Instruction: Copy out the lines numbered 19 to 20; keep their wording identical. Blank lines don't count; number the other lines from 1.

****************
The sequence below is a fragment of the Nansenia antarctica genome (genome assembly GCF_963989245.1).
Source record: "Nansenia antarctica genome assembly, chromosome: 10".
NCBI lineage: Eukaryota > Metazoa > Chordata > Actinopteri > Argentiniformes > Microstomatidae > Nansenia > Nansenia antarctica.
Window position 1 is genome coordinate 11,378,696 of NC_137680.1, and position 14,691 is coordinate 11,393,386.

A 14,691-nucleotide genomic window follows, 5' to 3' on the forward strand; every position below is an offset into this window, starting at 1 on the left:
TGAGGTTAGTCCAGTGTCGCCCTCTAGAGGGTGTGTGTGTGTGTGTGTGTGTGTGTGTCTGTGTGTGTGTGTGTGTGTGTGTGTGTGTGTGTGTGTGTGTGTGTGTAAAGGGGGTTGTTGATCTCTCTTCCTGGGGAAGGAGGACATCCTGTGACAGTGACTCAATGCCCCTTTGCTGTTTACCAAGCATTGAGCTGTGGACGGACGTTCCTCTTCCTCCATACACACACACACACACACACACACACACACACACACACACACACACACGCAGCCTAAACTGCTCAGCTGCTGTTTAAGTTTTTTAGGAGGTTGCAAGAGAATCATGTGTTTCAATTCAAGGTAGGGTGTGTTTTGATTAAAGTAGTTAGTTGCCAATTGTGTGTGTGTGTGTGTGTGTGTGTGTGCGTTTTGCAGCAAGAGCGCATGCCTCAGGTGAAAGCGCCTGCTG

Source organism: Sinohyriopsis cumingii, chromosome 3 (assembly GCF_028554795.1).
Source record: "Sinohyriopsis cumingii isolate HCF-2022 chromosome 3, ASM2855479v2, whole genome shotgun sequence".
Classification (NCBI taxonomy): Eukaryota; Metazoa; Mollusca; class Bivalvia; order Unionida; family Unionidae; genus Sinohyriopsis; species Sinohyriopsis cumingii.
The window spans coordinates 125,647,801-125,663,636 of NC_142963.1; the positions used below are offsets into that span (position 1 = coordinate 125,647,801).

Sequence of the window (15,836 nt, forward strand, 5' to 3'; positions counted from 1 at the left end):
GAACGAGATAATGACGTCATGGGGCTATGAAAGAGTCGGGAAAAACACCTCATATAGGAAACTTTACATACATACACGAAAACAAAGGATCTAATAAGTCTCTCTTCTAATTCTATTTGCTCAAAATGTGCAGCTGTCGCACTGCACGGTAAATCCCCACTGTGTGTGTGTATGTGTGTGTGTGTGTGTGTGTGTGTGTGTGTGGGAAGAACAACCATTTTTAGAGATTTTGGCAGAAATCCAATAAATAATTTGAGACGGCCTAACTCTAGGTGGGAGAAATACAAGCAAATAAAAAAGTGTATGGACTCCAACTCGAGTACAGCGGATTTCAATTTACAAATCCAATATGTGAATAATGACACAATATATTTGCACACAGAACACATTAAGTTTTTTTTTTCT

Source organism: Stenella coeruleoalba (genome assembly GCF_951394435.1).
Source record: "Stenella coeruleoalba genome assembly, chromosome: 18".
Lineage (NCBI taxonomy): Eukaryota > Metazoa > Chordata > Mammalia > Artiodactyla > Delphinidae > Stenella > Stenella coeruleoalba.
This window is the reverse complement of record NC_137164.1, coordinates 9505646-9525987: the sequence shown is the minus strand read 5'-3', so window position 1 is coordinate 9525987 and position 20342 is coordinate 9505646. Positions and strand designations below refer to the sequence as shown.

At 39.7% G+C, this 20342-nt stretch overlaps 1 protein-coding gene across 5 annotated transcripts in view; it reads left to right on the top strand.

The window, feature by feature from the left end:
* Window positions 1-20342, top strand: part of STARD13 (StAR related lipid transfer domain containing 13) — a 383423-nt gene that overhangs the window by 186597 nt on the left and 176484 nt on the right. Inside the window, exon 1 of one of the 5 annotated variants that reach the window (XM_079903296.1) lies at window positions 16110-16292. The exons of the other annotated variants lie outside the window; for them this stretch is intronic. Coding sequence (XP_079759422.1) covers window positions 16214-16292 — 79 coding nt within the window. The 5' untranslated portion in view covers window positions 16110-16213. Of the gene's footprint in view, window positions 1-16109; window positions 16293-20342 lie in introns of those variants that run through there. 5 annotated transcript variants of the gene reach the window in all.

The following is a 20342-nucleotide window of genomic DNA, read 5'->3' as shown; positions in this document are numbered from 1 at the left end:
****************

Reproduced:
* Window positions 1-20342, top strand: part of STARD13 (StAR related lipid transfer domain containing 13) — a 383423-nt gene that overhangs the window by 186597 nt on the left and 176484 nt on the right. Inside the window, exon 1 of one of the 5 annotated variants that reach the window (XM_079903296.1) lies at window positions 16110-16292. The exons of the other annotated variants lie outside the window; for them this stretch is intronic. Coding sequence (XP_079759422.1) covers window positions 16214-16292 — 79 coding nt within the window. The 5' untranslated portion in view covers window positions 16110-16213. Of the gene's footprint in view, window positions 1-16109; window positions 16293-20342 lie in introns of those variants that run through there. 5 annotated transcript variants of the gene reach the window in all.

The following is a 20342-nucleotide window of genomic DNA, read 5'->3' as shown; positions in this document are numbered from 1 at the left end: